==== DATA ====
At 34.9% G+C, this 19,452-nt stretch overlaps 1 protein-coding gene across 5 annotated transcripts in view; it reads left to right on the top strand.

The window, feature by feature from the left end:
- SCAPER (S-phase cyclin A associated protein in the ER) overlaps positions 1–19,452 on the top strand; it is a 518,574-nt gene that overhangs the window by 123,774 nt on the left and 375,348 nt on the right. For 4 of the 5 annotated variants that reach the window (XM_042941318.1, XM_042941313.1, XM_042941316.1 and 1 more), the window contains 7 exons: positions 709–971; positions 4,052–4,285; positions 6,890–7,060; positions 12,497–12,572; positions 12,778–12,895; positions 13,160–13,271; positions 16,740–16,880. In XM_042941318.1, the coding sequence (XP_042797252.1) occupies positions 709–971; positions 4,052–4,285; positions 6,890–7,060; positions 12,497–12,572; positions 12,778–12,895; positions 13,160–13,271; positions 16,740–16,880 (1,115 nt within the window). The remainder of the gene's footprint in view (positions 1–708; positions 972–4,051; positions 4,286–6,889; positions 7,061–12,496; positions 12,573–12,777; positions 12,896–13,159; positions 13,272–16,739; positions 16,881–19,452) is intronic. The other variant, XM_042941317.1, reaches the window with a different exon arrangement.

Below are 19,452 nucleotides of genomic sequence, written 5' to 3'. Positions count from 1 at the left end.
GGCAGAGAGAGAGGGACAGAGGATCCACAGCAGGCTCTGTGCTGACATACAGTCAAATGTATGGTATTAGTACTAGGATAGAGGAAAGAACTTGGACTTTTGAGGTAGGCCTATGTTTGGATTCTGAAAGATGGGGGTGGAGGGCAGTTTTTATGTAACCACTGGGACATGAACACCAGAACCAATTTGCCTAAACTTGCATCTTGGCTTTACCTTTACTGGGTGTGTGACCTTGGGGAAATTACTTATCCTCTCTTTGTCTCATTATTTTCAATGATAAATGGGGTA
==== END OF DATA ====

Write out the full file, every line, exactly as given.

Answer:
At 34.9% G+C, this 19,452-nt stretch overlaps 1 protein-coding gene across 5 annotated transcripts in view; it reads left to right on the top strand.

The window, feature by feature from the left end:
- SCAPER (S-phase cyclin A associated protein in the ER) overlaps positions 1–19,452 on the top strand; it is a 518,574-nt gene that overhangs the window by 123,774 nt on the left and 375,348 nt on the right. For 4 of the 5 annotated variants that reach the window (XM_042941318.1, XM_042941313.1, XM_042941316.1 and 1 more), the window contains 7 exons: positions 709–971; positions 4,052–4,285; positions 6,890–7,060; positions 12,497–12,572; positions 12,778–12,895; positions 13,160–13,271; positions 16,740–16,880. In XM_042941318.1, the coding sequence (XP_042797252.1) occupies positions 709–971; positions 4,052–4,285; positions 6,890–7,060; positions 12,497–12,572; positions 12,778–12,895; positions 13,160–13,271; positions 16,740–16,880 (1,115 nt within the window). The remainder of the gene's footprint in view (positions 1–708; positions 972–4,051; positions 4,286–6,889; positions 7,061–12,496; positions 12,573–12,777; positions 12,896–13,159; positions 13,272–16,739; positions 16,881–19,452) is intronic. The other variant, XM_042941317.1, reaches the window with a different exon arrangement.

Below are 19,452 nucleotides of genomic sequence, written 5' to 3'. Positions count from 1 at the left end.
GGCAGAGAGAGAGGGACAGAGGATCCACAGCAGGCTCTGTGCTGACATACAGTCAAATGTATGGTATTAGTACTAGGATAGAGGAAAGAACTTGGACTTTTGAGGTAGGCCTATGTTTGGATTCTGAAAGATGGGGGTGGAGGGCAGTTTTTATGTAACCACTGGGACATGAACACCAGAACCAATTTGCCTAAACTTGCATCTTGGCTTTACCTTTACTGGGTGTGTGACCTTGGGGAAATTACTTATCCTCTCTTTGTCTCATTATTTTCAATGATAAATGGGGTA